After the initial backlash, Housing has formally responded to mitigate the situation in an email to students: “we will restore all impacted meal plans to balances that will allow all students to eat healthy for the rest of the quarter.”

Before the most recent update, however, we asked Bruins affected by the swipe deduction about their feelings in regard to the day’s events:

“Housing may have corrected the issue that lead to the error, but they have fallen far short of correcting the error itself. Frankly, simply deducting the swipes that were awarded via a technical error that students had nothing to do with completely out of the blue is on par with stealing. Well, maybe more along the lines of Indian Giving. Not exactly the exemplary model of acting with integrity or accountability as you’d expect from an institution that claims to hold these among its top values.”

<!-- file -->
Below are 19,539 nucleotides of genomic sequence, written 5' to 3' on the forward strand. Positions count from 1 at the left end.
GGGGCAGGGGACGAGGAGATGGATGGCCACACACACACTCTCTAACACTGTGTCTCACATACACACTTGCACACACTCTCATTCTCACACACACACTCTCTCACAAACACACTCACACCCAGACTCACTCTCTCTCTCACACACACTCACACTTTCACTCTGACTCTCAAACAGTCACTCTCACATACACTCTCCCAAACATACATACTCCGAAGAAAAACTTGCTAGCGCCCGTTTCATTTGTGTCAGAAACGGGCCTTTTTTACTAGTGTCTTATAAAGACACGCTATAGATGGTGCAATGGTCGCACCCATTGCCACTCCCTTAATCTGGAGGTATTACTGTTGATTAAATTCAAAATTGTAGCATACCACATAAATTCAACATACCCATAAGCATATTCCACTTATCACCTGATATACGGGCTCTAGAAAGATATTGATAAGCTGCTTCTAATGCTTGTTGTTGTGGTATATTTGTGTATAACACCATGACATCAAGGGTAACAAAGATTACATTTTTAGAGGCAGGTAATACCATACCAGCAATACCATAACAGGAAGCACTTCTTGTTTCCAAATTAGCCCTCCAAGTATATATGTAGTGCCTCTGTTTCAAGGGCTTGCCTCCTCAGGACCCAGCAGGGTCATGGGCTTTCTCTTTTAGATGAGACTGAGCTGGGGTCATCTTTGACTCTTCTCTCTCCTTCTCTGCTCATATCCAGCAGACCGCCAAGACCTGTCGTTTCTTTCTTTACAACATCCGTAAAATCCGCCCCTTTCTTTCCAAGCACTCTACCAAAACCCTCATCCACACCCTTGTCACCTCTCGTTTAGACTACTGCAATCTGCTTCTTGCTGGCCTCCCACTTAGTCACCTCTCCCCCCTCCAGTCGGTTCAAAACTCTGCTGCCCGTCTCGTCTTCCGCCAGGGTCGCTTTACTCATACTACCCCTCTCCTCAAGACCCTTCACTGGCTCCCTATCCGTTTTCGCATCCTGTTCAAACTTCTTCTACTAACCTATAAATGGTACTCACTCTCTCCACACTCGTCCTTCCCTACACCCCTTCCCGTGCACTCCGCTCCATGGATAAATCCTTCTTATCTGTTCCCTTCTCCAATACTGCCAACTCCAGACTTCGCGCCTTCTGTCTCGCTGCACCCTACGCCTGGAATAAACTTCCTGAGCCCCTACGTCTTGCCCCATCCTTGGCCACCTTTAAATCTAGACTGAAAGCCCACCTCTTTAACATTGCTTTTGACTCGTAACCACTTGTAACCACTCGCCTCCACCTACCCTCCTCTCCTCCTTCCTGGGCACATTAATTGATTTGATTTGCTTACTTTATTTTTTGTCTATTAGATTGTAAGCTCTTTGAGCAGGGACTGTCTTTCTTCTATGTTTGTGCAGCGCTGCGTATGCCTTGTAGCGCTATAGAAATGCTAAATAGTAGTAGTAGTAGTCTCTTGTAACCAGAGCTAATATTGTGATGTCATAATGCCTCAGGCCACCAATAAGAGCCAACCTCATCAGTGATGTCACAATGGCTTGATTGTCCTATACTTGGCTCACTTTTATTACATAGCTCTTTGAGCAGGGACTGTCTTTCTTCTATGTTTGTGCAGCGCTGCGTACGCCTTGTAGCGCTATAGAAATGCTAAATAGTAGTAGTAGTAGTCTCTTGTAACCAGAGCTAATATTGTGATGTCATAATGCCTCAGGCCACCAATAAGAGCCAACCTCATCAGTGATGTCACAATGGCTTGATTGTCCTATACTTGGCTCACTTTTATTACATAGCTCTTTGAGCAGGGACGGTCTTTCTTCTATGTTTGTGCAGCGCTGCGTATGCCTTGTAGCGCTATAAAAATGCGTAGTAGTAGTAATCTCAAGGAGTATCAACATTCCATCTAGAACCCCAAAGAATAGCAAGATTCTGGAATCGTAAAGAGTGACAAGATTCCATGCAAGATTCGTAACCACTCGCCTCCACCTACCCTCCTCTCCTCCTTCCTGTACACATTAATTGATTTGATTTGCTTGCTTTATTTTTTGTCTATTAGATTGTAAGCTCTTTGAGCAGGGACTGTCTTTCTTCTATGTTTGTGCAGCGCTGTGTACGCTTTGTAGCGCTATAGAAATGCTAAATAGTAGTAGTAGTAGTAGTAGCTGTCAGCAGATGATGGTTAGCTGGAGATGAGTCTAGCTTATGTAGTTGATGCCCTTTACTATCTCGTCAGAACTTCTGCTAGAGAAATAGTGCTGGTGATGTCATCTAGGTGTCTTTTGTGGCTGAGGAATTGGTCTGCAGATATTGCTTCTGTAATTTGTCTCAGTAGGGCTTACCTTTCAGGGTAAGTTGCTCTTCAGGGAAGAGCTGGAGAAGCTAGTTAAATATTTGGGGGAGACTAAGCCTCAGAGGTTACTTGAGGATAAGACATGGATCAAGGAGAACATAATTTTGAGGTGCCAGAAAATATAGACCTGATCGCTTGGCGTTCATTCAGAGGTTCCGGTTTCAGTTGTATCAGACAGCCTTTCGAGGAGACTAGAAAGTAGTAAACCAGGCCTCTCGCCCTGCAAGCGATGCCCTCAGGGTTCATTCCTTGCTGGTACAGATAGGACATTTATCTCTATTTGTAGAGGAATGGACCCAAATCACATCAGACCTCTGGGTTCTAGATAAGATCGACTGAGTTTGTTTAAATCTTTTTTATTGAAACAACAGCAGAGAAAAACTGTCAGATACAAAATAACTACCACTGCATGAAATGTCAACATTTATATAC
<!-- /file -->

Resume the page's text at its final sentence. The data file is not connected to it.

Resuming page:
―Kenneth Hesse, fourth-year economics student (32 Swipes lost)

“The fact that Housing is taking no blame for this and passing it onto the students is asinine. I think that they should have only taken half of the swipes back, and left the others as good faith for their mistake. No one cares about an extra themed dining night, especially when I will be out of swipes before that even comes around.”

―Samantha Taylor, second-year geography student (30 Swipes lost)